In January 2014 I had dropped to 12 stone (168lbs 76Kg) today I am at a steady 16 stone (224lbs 101Kg) I am still eating to a very structured diet, I have not deviated from this apart from the odd holiday.

So for someone who was given 2 weeks to live in November 2013, I feel I am very lucky and proof that you can recover if you don't give up.

Love to you all x

Nmaylor

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  • Reason for joining: Patient Wild Type Amyloidosis
  • Diagnosed: March 2016
Re: The Amyloidosis Strongman
« Reply #14 on: April 27, 2016, 03:49:51 pm »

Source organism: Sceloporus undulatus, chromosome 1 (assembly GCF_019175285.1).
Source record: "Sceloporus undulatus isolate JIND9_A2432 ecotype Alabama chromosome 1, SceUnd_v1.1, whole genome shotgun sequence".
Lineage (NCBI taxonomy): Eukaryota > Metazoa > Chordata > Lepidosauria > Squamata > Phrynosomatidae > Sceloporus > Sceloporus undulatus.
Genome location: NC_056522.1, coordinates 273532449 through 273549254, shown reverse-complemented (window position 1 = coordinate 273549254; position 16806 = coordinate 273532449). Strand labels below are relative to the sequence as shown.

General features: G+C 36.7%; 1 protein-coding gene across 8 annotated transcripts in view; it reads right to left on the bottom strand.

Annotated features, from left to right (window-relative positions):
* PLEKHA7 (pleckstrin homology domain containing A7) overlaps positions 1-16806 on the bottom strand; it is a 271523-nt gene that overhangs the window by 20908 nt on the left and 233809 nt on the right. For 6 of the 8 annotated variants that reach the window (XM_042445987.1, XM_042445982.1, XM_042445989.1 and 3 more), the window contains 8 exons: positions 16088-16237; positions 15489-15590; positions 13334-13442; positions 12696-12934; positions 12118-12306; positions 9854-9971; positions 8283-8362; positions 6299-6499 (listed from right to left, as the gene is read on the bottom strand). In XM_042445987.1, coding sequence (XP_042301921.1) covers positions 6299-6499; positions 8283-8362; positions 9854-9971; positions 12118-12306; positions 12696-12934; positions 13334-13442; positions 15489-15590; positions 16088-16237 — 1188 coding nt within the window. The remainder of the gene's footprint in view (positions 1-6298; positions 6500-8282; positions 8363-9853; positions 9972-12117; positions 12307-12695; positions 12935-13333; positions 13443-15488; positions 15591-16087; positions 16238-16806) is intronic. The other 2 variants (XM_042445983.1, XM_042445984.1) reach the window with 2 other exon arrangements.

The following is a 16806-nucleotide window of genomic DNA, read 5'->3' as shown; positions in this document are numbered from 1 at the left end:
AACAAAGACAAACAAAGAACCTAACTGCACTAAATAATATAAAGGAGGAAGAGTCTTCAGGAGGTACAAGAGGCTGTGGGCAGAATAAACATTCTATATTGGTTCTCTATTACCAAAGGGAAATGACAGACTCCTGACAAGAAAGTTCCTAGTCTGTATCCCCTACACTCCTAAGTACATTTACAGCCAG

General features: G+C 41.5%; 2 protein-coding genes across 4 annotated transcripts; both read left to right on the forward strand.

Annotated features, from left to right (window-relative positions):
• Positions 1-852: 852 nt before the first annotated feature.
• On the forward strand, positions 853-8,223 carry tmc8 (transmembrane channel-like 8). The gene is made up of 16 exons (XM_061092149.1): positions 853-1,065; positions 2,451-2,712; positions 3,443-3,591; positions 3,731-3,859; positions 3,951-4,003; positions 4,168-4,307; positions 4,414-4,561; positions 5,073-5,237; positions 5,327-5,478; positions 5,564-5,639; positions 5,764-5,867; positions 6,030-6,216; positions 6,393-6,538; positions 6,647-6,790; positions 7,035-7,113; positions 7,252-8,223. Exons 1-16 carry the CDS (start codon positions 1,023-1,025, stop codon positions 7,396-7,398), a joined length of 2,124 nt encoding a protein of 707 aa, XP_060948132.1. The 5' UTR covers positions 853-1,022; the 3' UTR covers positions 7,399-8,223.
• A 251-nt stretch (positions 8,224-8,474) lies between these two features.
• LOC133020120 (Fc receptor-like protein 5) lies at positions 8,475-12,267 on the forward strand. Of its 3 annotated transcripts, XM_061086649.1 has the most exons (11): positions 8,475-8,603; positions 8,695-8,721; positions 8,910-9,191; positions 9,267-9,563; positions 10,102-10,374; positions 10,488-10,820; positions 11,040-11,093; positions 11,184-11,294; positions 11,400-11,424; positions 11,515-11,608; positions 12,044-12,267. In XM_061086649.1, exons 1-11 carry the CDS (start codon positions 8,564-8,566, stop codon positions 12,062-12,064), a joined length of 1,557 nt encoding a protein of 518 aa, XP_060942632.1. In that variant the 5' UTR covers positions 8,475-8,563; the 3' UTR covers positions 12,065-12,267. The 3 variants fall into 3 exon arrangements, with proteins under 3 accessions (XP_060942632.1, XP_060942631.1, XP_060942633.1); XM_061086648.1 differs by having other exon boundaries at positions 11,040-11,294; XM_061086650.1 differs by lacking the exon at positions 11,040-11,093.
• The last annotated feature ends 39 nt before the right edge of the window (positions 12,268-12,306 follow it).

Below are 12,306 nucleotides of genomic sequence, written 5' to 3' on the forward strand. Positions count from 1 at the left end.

Hi everyone.I only got diagnosed in March with Wild Type Amyloidosis so I'm still feeling a bit sorry for myself.After reading your stories I feel a bit stupid really.Some of you have really gone through the mill,I'm really a novice!.Clint you have got what it takes my friend keep the faith.I have 25 years experience with the Royal Marines so for me not to be able to climb the stairs without breathing out of my ears is hard to take.Part of the Marines ethos is Determination so it's not going to get me without a fight.I just hope I can handle it the same way you guys have.I wish every one of you the best health.Nick the optimist.